How to waste your customer’s time as well as your own

Quality customer research is the foundation to creating things people want to use — and potentially love to use. But it’s really easy to mess up this kind of research. Especially the customer interview.

If you really want to waste your customers’ time as well as your own, here are 5 things you can try during interviews:


1. Cut straight to the chase

At the beginning of the interview, going straight to the main act (running through a prototype, for instance) is like jumping straight into third gear from a standstill. It can be jarring, uncomfortable and confusing for the interviewee.

Instead: Ease them into the conversation. They might be nervous or anxious, so explain why they are there in the first place, what you are going to cover and start with some warm-up questions. You’ll learn more about them, build up some rapport and be able to put their answers into context.

2. Ask closed questions

It’s meant to be a running dialogue. Hammering the interviewee with back-to-back yes/no questions makes it feel like a test. You end up going through the motions and limit what you could learn.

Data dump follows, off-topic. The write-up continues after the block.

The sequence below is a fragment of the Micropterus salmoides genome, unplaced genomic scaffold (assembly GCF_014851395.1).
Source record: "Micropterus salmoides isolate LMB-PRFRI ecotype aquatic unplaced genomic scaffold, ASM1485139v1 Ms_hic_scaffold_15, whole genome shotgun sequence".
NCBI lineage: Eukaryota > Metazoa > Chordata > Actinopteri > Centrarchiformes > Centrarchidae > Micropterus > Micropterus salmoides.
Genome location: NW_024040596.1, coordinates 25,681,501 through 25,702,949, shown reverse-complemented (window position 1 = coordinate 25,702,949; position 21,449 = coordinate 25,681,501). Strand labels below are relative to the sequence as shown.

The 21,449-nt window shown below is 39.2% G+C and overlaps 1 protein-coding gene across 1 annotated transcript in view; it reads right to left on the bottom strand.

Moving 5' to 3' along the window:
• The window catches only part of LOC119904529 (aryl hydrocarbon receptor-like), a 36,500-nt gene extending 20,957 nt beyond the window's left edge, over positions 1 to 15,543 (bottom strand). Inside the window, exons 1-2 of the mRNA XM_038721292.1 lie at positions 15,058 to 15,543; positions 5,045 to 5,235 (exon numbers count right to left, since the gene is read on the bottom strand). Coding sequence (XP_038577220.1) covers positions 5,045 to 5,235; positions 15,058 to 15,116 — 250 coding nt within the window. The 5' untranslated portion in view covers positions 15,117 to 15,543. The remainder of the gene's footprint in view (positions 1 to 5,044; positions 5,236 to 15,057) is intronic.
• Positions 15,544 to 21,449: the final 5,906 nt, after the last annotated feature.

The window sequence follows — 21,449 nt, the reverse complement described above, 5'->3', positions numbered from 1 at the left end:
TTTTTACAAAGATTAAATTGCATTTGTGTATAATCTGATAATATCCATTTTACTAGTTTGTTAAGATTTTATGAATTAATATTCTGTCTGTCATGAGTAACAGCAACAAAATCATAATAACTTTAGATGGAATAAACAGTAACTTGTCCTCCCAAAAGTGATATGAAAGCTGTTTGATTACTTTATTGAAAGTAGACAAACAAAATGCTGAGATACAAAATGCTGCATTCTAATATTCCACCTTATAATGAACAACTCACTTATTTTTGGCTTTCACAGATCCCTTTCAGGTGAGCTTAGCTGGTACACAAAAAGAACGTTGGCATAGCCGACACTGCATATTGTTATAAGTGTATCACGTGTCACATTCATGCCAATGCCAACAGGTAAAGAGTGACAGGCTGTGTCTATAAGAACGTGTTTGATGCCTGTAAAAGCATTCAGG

Instead: Ask open-ended questions that allow you to dig deeper and leave room to let the conversation flow. If you do use a closed question — follow it up by asking why, to get to the root cause, motivation or workaround a customer might have.

3. Ask ‘this or that’ questions

By doing this you give the interviewee options to answer, rather than letting them come to their own conclusion. I see ‘this or that’ questions in the same camp as leading questions. Don’t do it.

It’s an interview, not a survey.

Instead: Ask questions that open up the conversation without putting words in their mouths. Leave some breathing room at the end of a question, giving them time to answer.

4. Vigorously defend your work

If the interviewee is talking out loud (often critiquing your work), don’t get offended and say things like “but that’s not how it’s meant to be!”. They don’t care, it’s what they have experienced. Now is not the time for your excuses.

Instead: Gain an understanding of what the interviewee is struggling with and why. Dig deeper to gain context — have they used something similar that was far better? Why was it better? Getting to that understanding arms you with insights to improve your work.

5. Have a chatty conversation with your colleague during the interview

Show some respect — it’s rude! You are there to talk to them (the customer!) not your colleague. No bickering or brainstorming new ideas on the fly.

Instead: If you have more than one person from your side in the room, define clear roles. Say — one as a note taker, one leading the questioning. If any ideas do crop up, make a note of it and park it until after the interview.